The recent post by Redlands2030 titled Bridge project needs investigation prompted two residents of the southern Moreton Bay islands to submit this article. It summarizes the history of plans for a bridge to Russell Island and then discusses current issues of concern.
The 1970s – first mention of a bridge
The idea of building a bridge to Russell Island has been discussed on and off for more than 40 years
By Council Order of 12 May 1973, the southern Moreton Bay islands (SMBI) became part of the then Redland Shire. This Order is based on a Feasibility Study by John Wilson and Partners, Submission No. 16100 referred to in confidential Cabinet Meeting Minutes of 9 January 1973. The submission was examined by the Cabinet of Joh Bjelke-Petersen Government.
According to those minutes, it is stated under Future Development that a “road link to the mainland part of the Shire could also be extended to provide road access to Stradbroke Island, giving the people of the Brisbane region better access to the recreation areas of Stradbroke Island.”
By decision No. 18070, Cabinet decided to approve the recommendations contained in paragraphs 4 and 5 of the submission.
Plans for a bridge to Stradbroke Island via Russell Island
In May 1982 Cabinet considered an unsolicited private sector proposal to develop a bridge to Russell and North Stradbroke islands in return for prime beachfront land on North Stradbroke Island. At this time the bridge proponent estimated the cost of the bridge project to be $45 million. The relevant Cabinet minute shows that this proposal was not accepted. Cabinet decided instead to invite proposals for such a bridge and prepare related plans for development of the islands.
In January 1985 State Cabinet announced a proposed Stradbroke Island bridge would go via Russell Island. Redland Shire Chairman Merv Genrich said the route was the best option if the bridge had to go ahead.
Five tenders were received by the State Government for the bridge. In June 1985, Premier Joh Bjelke-Petersen said the bridge would go ahead provided the successful tenderer could ensure there was no financial risk for the State Government. Eight months later, in February 1986, he announced that the bridge would not proceed for the foreseeable future because it was not commercially viable.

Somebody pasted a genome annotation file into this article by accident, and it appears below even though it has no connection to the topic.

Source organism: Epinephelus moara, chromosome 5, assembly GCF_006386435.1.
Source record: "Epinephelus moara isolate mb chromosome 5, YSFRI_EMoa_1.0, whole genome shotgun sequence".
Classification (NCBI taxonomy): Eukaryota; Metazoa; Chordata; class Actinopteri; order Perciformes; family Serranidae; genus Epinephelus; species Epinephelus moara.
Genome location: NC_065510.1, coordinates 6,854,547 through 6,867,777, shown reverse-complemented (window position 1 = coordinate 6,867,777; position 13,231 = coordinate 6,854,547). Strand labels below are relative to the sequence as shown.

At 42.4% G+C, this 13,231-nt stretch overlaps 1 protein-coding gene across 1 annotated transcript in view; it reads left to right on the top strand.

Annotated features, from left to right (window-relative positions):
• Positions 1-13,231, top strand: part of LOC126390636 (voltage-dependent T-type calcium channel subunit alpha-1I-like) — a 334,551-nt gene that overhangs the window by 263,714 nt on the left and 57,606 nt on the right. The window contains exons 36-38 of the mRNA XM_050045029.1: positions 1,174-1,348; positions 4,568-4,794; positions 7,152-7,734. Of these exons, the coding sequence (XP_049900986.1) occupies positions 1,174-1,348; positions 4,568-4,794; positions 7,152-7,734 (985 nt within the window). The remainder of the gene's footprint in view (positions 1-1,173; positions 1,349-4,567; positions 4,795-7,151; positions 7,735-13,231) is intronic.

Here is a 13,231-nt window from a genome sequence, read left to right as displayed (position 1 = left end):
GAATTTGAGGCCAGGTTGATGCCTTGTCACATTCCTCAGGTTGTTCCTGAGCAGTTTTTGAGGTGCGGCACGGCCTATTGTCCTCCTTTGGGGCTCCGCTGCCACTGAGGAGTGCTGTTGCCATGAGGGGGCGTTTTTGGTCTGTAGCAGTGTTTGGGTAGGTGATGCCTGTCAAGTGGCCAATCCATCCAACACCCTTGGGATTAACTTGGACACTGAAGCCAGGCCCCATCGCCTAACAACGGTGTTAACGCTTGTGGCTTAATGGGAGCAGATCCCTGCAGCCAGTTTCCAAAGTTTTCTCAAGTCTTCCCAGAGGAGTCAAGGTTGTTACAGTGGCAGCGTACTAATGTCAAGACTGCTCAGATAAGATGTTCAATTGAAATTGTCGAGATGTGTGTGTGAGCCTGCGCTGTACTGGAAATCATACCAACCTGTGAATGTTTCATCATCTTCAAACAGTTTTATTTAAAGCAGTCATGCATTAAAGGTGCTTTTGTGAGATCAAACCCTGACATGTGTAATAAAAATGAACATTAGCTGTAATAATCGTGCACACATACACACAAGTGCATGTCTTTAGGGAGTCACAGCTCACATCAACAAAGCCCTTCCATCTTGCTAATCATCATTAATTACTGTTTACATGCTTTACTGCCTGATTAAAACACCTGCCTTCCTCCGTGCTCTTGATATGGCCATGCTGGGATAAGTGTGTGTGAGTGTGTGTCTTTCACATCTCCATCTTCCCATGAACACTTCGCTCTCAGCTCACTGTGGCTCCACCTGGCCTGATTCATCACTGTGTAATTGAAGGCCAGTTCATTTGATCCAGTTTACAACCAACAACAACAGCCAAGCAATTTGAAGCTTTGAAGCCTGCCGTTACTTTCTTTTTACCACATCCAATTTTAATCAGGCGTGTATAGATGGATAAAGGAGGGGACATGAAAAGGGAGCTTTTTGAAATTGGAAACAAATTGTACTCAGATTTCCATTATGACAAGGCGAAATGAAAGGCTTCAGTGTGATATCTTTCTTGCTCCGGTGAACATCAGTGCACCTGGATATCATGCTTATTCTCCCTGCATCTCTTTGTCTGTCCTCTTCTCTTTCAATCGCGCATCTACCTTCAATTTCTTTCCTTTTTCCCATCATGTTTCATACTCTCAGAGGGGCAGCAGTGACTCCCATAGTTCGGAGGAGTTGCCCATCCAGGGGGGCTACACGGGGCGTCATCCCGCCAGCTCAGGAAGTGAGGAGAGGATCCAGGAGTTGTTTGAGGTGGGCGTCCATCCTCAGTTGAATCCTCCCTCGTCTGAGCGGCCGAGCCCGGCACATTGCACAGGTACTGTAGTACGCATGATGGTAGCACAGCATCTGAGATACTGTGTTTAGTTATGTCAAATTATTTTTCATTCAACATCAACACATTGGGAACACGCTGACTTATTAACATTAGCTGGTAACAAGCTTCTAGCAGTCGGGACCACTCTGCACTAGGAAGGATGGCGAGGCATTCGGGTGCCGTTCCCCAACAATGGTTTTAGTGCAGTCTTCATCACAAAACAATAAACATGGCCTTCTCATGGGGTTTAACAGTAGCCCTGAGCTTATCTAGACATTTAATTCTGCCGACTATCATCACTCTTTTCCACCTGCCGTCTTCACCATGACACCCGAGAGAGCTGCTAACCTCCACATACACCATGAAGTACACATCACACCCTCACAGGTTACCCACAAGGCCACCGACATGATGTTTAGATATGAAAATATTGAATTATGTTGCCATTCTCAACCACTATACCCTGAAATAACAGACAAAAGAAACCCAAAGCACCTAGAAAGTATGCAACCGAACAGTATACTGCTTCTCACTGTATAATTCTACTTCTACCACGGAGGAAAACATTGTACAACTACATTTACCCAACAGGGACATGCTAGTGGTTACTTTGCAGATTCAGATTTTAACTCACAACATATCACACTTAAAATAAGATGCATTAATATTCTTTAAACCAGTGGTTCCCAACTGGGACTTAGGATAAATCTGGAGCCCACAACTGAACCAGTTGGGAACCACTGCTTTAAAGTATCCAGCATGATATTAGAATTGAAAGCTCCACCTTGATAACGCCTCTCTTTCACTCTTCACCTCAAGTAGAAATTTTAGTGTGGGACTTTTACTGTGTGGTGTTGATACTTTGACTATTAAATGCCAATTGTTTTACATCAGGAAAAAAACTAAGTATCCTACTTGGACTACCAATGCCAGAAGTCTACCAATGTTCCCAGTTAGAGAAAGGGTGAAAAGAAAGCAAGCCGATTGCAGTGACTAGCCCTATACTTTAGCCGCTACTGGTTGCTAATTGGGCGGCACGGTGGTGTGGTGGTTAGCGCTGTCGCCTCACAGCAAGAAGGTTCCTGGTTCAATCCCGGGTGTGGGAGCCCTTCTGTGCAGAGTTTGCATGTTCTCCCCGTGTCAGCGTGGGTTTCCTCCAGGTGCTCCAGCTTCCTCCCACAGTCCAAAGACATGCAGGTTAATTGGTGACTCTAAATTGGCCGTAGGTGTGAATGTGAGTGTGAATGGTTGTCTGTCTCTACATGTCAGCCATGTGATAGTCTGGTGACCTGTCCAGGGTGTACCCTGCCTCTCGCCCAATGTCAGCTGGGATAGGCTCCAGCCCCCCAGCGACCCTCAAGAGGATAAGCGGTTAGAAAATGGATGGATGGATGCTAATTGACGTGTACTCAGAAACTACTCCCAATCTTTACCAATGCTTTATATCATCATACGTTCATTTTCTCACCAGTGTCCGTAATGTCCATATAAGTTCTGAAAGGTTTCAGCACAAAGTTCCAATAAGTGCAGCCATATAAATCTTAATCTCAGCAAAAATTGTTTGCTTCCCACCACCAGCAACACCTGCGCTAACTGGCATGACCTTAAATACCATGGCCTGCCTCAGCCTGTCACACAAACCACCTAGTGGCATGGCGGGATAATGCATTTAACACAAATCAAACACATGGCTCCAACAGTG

Drainage before a bridge
The State Government announced it planned to pass a development Act for Russell Island to ensure orderly development. Deputy Premier Bill Gunn said the Act was a firm indication the bridge would be built.
In 1989, Premier Mike Ahern said the bridge was not the only issue, something would also have to be done about the small blocks and drainage problem land.
Further bridge discussion
In 1991, Queensland Transport Minister David Hamill rejected proposals of a bridge by the Russell Island Development Association to establish a bridge, causeway or vehicular ferry to the island.
In 1992, Redland Shire Council opposed new redevelopment proposals for Russell Island which included a low level bridge to the mainland.
During 2000, the Russell Island Development Association said Redland Shire ratepayers should each pay a $100 per year levy to fund a bridge to Russell and North Stradbroke islands.
Issues related to island transport were examined in an Integrated Local Transport Plan published in 2002. This plan stated: A water based transport system will continue to service the islands. There is no State or Local Government support for a bridge between the mainland and Russell Island.
In 2011 Redland City Council published a review of the 2002 plan, undertaken by consultants Aurecon. The Southern Moreton Bay Islands, Integrated Local Transport Plan Review, 2011. This report noted that the population of the southern Moreton Bay Islands was currently 5,500 but was “projected to increase to an ultimate population of 22,000” (page 10). The report did not address any strategies for dealing with this level of population growth other than to note the need for collaboration with other levels of government and the private sector (page 8).
In 2014 the idea of a bridge to Russell Island attracted support from the local State and Federal members. Council wrote to the State Government asking for a bridge to be included in the State Infrastructure Plan.
The current situation
According to Council’s Southern Moreton Bay Islands Integrated Local Transport Plan Review of 2011, the combined islands’ population was approximately 5,500 permanent residents. But there are many undeveloped blocks of land on the islands.
There are 11,141 registered ratepayers on the southern Moreton Bay islands. The details for the individual islands are:
- Russell 6,759
- Macleay 3,495
- Lamb 680
- Karragarra 243
The current service struggles to meet the needs of people traveling to and between the southern Moreton Bay islands. There are frequent reports of ferries being overcrowded or so full that some people are unable to embark and get left behind.
How is the current water-based transport supposed to cope with a steady increase up to 22,000 island residents?
This post was contributed by
Ursula Helmy (Russell Island) and Ursula Ebber (Lamb Island)